I’ve taken a long hiatus as it’s been a very busy summer, but I’m back and I’m writing about two of my favorite things: science and beer.
It’s Beer Week here in the District meaning lots of good deals on good beers across the city. Yesterday, I attended a Victory Tap Takeover at Pizzeria Paradiso in Dupont and tried a couple of solid brews.
But where did they come from? In fact, where does all beer come from? A couple months ago, I was lucky enough to get a tour of the Goose Island Brewery in Chicago to learn the science of beer, step-by-step. Now, in honor of DC beer week–during which a few solid Midwestern breweries will be featured–here is the science of beer.
You may not have CO2 on the brain as you order the next round, but the brewing process is surprisingly scientific.
In fact, the process of yeast essentially eating the sugar in the brew to create CO2 and alcohol is just as constant as the not-so-scientific process of people drinking the beer to create slurred words and foggy memories.
According to Tom Korder, brewery operations manager at Goose Island Brewery in Chicago, Ill., it all begins with measuring the grain. The dry grain is milled to break apart husks from starches, then mixed with hot water in the mash mixer. The heat releases enzymes that break up starches into simple sugars that the yeast can consume, like glucose and maltose, and also break up proteins into simple amino acids instead of large chains.
These enzymes are as picky as you may be about your beer—they work best at a specific temperature, which affects the flavor and body of the beer. In order to get the enzymes to stop working, the temperature is raised even higher.
At this point in the brewing process, the beer is primarily sugar and needs to be more bitter. For the beer, this is done through the addition of hops while the beer is boiling, Korder said. Adding the hops at high heat changes the alpha acids naturally found in the hops to isoalpha acids, which are much more bitter, essentially giving the brewers more bang for their buck.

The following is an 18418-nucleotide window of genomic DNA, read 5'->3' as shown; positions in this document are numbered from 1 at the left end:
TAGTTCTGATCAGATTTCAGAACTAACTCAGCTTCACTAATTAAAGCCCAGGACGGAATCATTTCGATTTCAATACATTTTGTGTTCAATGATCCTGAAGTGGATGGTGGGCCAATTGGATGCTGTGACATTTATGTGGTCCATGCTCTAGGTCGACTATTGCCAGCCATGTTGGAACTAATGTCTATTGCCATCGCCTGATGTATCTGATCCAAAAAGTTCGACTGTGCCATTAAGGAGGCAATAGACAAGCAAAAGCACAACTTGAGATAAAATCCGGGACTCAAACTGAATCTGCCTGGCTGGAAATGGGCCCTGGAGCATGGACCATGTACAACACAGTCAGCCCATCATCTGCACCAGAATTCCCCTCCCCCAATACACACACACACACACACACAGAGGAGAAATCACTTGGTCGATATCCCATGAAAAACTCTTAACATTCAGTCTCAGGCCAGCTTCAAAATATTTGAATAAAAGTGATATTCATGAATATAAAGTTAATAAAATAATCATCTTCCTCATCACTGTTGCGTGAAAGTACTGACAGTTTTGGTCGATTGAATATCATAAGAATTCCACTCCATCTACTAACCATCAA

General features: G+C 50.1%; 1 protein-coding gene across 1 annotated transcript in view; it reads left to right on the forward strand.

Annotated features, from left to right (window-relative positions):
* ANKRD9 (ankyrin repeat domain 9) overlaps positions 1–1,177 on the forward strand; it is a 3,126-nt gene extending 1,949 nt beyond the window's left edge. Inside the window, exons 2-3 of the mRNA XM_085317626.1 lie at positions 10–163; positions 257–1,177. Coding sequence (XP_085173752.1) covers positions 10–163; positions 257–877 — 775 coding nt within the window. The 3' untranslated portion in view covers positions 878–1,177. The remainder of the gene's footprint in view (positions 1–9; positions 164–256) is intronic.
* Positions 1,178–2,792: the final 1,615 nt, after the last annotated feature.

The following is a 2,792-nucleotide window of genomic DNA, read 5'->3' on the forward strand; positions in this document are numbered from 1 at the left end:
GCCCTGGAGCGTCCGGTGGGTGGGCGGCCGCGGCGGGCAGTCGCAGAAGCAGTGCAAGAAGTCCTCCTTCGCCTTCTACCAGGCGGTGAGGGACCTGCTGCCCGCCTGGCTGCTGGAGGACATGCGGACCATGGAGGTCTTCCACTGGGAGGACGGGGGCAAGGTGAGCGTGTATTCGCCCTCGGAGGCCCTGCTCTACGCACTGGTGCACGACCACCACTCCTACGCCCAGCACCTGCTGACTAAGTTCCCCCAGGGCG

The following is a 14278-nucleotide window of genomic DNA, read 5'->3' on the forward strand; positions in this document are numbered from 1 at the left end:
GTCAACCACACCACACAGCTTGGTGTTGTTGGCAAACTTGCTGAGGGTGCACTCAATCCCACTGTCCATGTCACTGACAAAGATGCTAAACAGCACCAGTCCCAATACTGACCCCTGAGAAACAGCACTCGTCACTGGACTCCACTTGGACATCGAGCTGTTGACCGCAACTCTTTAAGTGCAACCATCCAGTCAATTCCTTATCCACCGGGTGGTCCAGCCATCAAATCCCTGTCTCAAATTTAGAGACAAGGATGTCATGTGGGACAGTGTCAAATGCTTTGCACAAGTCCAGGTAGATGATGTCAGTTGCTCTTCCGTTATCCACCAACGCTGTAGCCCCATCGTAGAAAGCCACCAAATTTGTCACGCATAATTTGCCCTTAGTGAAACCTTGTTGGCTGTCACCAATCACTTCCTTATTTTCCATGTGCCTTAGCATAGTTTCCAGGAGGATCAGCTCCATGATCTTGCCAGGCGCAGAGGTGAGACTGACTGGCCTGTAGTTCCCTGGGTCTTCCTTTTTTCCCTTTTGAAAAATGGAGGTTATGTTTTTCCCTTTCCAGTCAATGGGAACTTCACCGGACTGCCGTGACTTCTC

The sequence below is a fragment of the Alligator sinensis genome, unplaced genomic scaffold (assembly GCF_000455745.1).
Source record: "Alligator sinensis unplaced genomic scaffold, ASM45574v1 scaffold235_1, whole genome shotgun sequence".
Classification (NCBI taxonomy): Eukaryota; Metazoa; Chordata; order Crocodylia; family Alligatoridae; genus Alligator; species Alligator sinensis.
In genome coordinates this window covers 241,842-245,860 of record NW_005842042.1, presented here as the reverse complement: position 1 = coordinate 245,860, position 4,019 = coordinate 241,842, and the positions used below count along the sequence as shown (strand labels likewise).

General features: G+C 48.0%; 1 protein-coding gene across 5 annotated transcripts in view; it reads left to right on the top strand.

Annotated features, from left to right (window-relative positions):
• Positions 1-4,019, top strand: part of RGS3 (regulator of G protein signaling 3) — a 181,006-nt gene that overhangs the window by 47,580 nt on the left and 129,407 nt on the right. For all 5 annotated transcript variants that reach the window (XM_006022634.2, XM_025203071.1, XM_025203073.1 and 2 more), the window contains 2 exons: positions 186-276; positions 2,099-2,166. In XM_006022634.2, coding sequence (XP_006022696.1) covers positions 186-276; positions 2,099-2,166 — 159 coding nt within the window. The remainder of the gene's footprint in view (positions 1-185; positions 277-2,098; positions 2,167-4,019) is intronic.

The beer is then swirled around, like what the bar might be doing around you on a rough night, to allow solids left over from the hops to settle out. Next filtered water, which plays a big role in the character of the beer, is added to the sugary liquid left behind. A pilsner, for example, is from the Czech Republic, where the water is very soft.
One of the most important aspects of brewing, according to Korder, is to not allow any oxygen to get in the beer, which can make the beer taste like wet cardboard—not the ideal after work drink. The only time oxygen is added to the beer in Goose Island’s brewing process is right before yeast is added, since it will consume the oxygen.
All the yeast is grown in a lab right at Goose Island, where colonies start out small and are cultured until there is enough to brew a whole batch. The lab also measures color, bitterness, pH and cloudiness. There are even microscopes so individual yeast cells in samples of beer can be counted. When yeast is first added, there are around 10 million yeast cells per milliliter of liquid, but they grow exponentially.
Beer then ferments for eight days before it is filtered, bottled, packaged and put on pallets to be shipped to your favorite drinking establishment. According to the government, the amount of beer actually in the bottle must be within 3 milliliters of what is advertised. So if a bottle that says it has 355 milliliters actually has 351 mL, it gets trashed. Just like you’d be if you drank it.